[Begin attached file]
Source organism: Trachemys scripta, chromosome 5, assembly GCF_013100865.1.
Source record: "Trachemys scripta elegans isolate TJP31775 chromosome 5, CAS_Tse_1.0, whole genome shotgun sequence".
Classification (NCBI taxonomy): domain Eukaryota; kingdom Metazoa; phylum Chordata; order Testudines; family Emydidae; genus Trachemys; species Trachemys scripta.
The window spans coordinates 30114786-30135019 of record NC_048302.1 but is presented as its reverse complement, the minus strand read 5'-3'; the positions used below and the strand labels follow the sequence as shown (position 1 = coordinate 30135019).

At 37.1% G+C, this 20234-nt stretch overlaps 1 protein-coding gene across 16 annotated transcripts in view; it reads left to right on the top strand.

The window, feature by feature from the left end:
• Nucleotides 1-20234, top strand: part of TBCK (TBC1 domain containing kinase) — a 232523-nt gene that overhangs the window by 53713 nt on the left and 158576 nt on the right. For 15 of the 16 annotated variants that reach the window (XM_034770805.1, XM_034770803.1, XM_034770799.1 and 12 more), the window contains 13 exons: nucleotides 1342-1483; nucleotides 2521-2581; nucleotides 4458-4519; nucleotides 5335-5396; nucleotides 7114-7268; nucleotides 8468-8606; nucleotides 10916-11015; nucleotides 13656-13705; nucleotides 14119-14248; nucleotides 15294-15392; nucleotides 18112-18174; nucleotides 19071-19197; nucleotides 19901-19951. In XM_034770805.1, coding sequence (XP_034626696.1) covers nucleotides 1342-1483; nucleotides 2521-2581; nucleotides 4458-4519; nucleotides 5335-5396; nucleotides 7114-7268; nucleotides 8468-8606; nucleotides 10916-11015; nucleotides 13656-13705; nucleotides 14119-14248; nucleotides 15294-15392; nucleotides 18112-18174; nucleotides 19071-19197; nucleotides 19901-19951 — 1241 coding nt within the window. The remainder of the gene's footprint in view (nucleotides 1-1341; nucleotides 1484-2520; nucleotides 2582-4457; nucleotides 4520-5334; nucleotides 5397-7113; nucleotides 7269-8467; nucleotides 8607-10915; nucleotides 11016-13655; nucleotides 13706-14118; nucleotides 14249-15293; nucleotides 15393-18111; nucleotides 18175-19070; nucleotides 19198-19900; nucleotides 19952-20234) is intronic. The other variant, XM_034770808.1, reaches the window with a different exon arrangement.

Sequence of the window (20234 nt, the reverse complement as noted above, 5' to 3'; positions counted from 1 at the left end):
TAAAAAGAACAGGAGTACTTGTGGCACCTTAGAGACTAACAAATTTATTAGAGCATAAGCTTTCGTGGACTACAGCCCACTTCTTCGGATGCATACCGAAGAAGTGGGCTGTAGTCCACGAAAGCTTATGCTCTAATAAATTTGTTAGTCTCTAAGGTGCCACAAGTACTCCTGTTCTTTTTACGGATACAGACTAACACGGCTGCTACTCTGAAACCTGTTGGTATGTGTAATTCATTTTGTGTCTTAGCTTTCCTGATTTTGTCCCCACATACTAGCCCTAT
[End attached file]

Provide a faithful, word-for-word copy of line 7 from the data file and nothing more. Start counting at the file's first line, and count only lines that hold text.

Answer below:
• Nucleotides 1-20234, top strand: part of TBCK (TBC1 domain containing kinase) — a 232523-nt gene that overhangs the window by 53713 nt on the left and 158576 nt on the right. For 15 of the 16 annotated variants that reach the window (XM_034770805.1, XM_034770803.1, XM_034770799.1 and 12 more), the window contains 13 exons: nucleotides 1342-1483; nucleotides 2521-2581; nucleotides 4458-4519; nucleotides 5335-5396; nucleotides 7114-7268; nucleotides 8468-8606; nucleotides 10916-11015; nucleotides 13656-13705; nucleotides 14119-14248; nucleotides 15294-15392; nucleotides 18112-18174; nucleotides 19071-19197; nucleotides 19901-19951. In XM_034770805.1, coding sequence (XP_034626696.1) covers nucleotides 1342-1483; nucleotides 2521-2581; nucleotides 4458-4519; nucleotides 5335-5396; nucleotides 7114-7268; nucleotides 8468-8606; nucleotides 10916-11015; nucleotides 13656-13705; nucleotides 14119-14248; nucleotides 15294-15392; nucleotides 18112-18174; nucleotides 19071-19197; nucleotides 19901-19951 — 1241 coding nt within the window. The remainder of the gene's footprint in view (nucleotides 1-1341; nucleotides 1484-2520; nucleotides 2582-4457; nucleotides 4520-5334; nucleotides 5397-7113; nucleotides 7269-8467; nucleotides 8607-10915; nucleotides 11016-13655; nucleotides 13706-14118; nucleotides 14249-15293; nucleotides 15393-18111; nucleotides 18175-19070; nucleotides 19198-19900; nucleotides 19952-20234) is intronic. The other variant, XM_034770808.1, reaches the window with a different exon arrangement.